23 Review GM-CSF as a therapeutic target in inflammatory diseases. 2013

van Nieuwenhuijze, Annemarie / Koenders, Marije / Roeleveld, Debbie / Sleeman, Matthew A / van den Berg, Wim / Wicks, Ian P. ·Inflammation Division, The Walter and Eliza Hall Institute of Medical Research, Melbourne, Australia; Department of Rheumatology and Advanced Therapeutics, University Medical Centre Nijmegen, Nijmegen, The Netherlands; Department of Medical Biology, University of Melbourne, Parkville, Victoria, Australia. ·Mol Immunol · Pubmed #23933508.

ABSTRACT: GM-CSF is a well-known haemopoietic growth factor that is used in the clinic to correct neutropaenia, usually as a result of chemotherapy. GM-CSF also has many pro-inflammatory functions and recent data implicates GM-CSF as a key factor in Th17 driven autoimmune inflammatory conditions. In this review we summarize the findings that have led to the development of GM-CSF antagonists for the treatment of autoimmune diseases like rheumatoid arthritis (RA) and discuss some results of recent clinical trials of these agents.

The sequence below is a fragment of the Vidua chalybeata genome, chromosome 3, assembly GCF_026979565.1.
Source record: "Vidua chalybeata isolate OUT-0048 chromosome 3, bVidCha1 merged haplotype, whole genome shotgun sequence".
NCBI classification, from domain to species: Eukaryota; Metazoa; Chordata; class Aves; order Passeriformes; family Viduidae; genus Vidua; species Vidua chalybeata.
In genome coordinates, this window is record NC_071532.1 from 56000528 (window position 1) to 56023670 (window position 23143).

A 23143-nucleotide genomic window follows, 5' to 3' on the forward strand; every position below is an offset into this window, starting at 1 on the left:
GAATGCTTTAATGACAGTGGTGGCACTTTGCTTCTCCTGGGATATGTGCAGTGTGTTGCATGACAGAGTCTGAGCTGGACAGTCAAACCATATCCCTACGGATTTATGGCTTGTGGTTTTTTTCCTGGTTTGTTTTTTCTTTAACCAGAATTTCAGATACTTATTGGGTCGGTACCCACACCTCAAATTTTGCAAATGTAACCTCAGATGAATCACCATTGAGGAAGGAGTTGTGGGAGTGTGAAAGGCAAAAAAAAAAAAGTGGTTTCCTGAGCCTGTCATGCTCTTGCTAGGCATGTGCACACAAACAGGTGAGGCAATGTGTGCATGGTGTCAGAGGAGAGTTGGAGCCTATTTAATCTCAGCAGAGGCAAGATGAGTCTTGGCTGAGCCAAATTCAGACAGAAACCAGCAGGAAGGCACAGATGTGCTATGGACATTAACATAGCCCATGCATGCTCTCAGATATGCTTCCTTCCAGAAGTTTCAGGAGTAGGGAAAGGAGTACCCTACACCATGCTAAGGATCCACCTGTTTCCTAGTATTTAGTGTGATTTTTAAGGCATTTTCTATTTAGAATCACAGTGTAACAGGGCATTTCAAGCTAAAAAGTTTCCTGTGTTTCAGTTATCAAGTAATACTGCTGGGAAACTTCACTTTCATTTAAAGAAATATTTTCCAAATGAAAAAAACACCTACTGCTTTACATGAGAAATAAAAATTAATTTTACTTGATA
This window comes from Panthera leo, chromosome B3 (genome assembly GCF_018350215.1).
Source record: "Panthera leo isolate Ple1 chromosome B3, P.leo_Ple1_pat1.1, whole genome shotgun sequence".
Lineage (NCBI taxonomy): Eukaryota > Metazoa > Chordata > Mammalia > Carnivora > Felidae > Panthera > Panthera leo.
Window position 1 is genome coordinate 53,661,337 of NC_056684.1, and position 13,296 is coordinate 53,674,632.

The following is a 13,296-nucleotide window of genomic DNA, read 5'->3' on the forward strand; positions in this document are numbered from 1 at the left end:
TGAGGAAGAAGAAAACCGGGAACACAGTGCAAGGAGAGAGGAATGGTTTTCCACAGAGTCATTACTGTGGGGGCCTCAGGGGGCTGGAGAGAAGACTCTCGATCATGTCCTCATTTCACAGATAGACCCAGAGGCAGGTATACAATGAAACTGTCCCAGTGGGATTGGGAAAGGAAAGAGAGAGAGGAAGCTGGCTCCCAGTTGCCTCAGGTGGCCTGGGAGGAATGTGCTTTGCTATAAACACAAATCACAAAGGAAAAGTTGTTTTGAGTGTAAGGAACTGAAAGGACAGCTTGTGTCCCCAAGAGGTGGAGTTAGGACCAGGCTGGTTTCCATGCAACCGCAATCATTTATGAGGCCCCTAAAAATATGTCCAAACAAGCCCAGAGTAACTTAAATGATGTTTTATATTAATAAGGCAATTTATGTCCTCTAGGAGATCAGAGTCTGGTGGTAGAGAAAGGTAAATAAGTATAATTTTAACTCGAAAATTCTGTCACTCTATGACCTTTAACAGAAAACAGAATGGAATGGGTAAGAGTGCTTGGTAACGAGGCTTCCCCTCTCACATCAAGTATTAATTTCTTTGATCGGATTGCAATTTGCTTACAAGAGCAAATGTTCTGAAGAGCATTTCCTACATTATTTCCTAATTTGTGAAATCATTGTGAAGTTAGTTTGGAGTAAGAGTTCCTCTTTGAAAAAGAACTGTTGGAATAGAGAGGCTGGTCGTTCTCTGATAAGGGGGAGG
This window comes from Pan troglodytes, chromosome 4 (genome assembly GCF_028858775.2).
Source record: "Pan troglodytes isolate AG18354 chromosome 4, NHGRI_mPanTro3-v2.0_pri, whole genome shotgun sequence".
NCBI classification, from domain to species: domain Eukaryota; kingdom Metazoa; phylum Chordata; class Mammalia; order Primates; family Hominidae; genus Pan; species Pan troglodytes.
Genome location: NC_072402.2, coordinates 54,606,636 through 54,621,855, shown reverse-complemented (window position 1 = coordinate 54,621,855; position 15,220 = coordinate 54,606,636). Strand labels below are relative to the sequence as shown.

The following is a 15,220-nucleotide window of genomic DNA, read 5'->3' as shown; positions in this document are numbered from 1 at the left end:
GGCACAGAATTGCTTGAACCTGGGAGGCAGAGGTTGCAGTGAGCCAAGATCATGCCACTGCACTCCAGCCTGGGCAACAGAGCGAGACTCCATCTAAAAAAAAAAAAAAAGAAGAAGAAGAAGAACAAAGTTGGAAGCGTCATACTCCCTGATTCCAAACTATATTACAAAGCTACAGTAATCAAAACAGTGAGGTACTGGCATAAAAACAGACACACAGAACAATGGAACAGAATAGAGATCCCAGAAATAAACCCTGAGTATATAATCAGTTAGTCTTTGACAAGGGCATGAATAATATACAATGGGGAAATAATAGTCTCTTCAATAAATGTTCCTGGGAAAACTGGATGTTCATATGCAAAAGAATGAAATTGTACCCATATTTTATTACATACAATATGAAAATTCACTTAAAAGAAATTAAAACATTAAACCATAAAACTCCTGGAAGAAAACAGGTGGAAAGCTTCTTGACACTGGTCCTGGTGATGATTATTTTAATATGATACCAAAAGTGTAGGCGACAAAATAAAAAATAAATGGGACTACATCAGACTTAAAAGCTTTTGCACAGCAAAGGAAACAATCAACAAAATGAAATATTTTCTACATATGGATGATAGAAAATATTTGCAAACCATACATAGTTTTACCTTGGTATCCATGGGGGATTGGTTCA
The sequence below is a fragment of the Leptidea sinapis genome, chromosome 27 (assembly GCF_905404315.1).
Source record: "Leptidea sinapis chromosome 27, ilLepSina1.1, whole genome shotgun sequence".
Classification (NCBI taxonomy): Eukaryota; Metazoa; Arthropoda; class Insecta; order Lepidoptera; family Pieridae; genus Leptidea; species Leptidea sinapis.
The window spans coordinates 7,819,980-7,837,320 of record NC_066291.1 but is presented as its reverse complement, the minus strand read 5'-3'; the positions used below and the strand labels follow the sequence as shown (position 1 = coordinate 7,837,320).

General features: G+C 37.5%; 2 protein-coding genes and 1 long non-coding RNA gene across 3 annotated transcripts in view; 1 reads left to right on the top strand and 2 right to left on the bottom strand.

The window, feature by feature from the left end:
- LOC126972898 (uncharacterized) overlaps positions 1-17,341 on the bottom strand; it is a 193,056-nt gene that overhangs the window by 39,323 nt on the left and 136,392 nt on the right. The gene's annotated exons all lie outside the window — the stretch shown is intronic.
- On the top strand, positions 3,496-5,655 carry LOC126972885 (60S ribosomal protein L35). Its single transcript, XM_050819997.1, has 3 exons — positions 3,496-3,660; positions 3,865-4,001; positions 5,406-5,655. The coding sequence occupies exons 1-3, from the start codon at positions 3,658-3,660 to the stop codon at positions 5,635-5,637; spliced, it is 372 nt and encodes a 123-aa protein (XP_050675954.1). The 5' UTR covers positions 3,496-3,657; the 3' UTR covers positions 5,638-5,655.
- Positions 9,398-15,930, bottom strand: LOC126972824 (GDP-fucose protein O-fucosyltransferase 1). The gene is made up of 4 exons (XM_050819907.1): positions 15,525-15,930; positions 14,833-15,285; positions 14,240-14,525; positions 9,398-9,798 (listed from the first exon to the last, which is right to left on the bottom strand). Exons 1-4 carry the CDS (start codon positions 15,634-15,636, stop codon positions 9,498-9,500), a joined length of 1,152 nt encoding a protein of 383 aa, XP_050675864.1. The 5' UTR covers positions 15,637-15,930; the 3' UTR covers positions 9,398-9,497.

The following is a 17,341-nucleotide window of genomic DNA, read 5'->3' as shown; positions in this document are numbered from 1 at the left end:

24 Review The Th17 pathway as a therapeutic target in rheumatoid arthritis and other autoimmune and inflammatory disorders. 2013

Roeleveld, Debbie M / van Nieuwenhuijze, Annemarie E M / van den Berg, Wim B / Koenders, Marije I. ·Radboud University Nijmegen Medical Centre, Nijmegen, The Netherlands. ·BioDrugs · Pubmed #23620106.